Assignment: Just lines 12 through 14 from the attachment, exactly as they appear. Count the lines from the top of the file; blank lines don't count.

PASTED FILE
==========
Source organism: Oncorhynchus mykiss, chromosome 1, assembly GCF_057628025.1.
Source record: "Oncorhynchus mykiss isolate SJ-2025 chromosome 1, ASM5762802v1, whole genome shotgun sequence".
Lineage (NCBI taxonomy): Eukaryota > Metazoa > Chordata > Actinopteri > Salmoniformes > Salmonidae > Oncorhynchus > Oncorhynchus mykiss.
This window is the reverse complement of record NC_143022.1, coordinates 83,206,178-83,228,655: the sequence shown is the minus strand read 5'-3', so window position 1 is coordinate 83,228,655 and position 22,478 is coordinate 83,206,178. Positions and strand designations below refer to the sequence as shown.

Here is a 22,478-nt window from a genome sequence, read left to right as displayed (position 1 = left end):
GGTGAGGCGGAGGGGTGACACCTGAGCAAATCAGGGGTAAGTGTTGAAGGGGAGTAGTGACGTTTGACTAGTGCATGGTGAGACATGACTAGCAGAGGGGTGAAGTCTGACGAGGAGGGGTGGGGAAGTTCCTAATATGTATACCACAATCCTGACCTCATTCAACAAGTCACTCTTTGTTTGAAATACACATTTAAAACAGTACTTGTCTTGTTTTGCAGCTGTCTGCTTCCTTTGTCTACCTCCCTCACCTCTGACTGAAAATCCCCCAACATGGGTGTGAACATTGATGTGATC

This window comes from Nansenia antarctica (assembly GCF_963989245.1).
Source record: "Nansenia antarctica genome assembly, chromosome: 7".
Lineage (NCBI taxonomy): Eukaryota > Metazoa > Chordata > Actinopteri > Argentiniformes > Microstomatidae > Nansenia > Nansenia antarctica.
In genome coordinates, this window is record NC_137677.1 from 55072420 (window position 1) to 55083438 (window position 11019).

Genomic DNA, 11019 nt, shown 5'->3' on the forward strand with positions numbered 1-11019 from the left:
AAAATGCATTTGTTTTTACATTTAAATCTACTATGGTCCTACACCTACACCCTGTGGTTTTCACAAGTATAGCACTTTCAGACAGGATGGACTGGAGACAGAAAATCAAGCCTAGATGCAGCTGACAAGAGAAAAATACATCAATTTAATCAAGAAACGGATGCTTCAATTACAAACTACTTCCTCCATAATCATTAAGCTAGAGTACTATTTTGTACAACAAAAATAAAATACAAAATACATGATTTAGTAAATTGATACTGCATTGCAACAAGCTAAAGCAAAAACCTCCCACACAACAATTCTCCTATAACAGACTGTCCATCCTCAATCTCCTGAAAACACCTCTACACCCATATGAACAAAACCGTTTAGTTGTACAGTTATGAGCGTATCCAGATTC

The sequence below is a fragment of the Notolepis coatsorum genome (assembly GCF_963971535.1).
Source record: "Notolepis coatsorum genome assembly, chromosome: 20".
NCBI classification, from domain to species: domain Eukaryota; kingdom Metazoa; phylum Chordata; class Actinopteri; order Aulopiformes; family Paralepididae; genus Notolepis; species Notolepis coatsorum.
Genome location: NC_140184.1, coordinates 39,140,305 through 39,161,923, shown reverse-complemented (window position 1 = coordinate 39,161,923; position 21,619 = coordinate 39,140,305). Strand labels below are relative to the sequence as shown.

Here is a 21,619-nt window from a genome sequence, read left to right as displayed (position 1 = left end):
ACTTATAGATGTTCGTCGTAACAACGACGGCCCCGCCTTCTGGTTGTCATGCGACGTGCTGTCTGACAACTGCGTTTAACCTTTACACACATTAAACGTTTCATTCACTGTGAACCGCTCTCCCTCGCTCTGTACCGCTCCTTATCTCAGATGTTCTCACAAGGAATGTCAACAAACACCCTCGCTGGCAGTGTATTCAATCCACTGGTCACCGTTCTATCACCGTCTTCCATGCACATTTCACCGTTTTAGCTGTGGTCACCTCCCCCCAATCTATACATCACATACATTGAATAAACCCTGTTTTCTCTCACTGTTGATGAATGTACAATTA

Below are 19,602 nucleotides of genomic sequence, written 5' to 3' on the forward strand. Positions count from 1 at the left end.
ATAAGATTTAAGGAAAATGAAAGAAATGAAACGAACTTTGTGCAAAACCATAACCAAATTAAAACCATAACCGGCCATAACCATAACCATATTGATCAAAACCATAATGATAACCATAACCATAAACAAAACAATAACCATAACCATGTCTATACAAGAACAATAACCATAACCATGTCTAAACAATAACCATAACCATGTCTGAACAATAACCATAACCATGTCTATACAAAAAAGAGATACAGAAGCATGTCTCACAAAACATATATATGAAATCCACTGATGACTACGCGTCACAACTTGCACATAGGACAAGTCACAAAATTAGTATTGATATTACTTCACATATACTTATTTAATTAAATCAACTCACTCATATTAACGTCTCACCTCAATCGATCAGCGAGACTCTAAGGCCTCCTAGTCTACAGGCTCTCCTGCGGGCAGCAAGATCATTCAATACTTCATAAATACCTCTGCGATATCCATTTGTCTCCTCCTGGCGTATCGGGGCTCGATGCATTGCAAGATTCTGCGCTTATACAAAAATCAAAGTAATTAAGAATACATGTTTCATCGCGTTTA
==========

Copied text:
AAAATGCATTTGTTTTTACATTTAAATCTACTATGGTCCTACACCTACACCCTGTGGTTTTCACAAGTATAGCACTTTCAGACAGGATGGACTGGAGACAGAAAATCAAGCCTAGATGCAGCTGACAAGAGAAAAATACATCAATTTAATCAAGAAACGGATGCTTCAATTACAAACTACTTCCTCCATAATCATTAAGCTAGAGTACTATTTTGTACAACAAAAATAAAATACAAAATACATGATTTAGTAAATTGATACTGCATTGCAACAAGCTAAAGCAAAAACCTCCCACACAACAATTCTCCTATAACAGACTGTCCATCCTCAATCTCCTGAAAACACCTCTACACCCATATGAACAAAACCGTTTAGTTGTACAGTTATGAGCGTATCCAGATTC

The sequence below is a fragment of the Notolepis coatsorum genome (assembly GCF_963971535.1).
Source record: "Notolepis coatsorum genome assembly, chromosome: 20".